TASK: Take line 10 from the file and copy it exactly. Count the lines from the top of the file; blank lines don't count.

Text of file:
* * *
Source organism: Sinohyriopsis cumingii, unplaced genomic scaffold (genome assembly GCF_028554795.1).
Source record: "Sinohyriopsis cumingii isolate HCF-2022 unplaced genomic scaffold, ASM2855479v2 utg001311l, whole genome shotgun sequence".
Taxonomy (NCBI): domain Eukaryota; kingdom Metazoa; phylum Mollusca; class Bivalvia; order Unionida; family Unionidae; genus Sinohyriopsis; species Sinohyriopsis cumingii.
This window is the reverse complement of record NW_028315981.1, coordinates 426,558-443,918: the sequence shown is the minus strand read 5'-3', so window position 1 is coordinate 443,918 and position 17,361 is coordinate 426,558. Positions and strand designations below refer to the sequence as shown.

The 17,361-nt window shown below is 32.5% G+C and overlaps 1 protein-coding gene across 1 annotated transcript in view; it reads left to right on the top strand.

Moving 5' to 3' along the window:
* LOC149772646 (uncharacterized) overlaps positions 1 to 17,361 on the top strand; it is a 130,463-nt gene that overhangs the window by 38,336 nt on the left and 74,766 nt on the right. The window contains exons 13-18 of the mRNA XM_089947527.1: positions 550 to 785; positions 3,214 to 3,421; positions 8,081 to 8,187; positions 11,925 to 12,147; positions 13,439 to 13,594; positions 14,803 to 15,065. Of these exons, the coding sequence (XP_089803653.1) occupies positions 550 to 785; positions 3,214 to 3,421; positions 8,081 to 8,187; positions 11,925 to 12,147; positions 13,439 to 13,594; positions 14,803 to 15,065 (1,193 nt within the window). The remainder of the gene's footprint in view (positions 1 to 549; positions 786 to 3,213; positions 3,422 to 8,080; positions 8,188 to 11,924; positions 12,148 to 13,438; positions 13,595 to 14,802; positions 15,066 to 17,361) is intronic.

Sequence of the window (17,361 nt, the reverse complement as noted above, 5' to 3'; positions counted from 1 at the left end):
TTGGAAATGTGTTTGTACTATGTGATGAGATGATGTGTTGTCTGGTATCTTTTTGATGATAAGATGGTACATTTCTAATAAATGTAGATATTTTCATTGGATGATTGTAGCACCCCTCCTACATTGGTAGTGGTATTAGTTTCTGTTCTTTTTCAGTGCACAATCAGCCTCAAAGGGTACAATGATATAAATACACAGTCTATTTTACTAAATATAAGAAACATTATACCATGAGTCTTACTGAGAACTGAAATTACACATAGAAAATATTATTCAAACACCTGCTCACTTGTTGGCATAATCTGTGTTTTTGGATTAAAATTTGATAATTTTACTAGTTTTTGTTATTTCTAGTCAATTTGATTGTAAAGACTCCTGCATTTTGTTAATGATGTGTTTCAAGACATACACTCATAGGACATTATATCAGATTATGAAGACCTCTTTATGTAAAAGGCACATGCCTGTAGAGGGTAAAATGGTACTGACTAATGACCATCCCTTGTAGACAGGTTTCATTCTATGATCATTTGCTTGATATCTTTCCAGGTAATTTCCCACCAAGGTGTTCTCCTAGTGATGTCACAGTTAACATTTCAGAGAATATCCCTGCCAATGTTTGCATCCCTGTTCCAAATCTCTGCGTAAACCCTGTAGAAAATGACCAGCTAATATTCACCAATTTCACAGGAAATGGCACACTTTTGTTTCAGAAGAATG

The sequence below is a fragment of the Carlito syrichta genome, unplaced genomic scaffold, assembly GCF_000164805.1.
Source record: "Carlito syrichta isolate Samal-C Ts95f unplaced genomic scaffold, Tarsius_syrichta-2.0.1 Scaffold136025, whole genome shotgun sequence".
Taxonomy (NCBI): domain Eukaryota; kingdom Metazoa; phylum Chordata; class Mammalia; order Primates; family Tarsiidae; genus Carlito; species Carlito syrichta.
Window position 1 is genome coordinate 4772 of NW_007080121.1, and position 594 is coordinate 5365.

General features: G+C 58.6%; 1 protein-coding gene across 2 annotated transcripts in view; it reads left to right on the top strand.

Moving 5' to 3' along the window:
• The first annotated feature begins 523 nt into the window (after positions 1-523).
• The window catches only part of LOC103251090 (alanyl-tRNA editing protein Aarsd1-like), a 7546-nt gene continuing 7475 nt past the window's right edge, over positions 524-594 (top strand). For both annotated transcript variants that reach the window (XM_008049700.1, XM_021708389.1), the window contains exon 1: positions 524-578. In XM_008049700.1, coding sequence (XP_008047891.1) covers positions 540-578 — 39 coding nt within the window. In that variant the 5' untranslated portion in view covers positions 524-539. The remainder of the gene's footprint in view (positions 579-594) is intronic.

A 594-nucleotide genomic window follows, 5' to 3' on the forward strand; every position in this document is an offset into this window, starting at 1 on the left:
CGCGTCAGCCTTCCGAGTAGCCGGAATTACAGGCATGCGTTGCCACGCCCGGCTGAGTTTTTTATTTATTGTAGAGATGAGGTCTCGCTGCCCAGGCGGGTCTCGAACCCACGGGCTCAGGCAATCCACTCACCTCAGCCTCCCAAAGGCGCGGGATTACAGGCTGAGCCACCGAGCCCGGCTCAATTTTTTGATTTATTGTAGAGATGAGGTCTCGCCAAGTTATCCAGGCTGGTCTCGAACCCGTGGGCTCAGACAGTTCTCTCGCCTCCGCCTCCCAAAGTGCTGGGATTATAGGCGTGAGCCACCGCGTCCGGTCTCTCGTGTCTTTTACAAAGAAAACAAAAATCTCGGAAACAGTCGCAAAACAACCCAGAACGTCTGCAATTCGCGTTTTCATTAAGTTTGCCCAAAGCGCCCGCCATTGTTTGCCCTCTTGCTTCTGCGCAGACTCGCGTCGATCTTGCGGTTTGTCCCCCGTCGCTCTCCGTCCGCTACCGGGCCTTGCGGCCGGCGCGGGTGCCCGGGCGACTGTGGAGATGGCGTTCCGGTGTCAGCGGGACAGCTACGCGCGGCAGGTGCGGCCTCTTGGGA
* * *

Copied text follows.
The sequence below is a fragment of the Carlito syrichta genome, unplaced genomic scaffold, assembly GCF_000164805.1.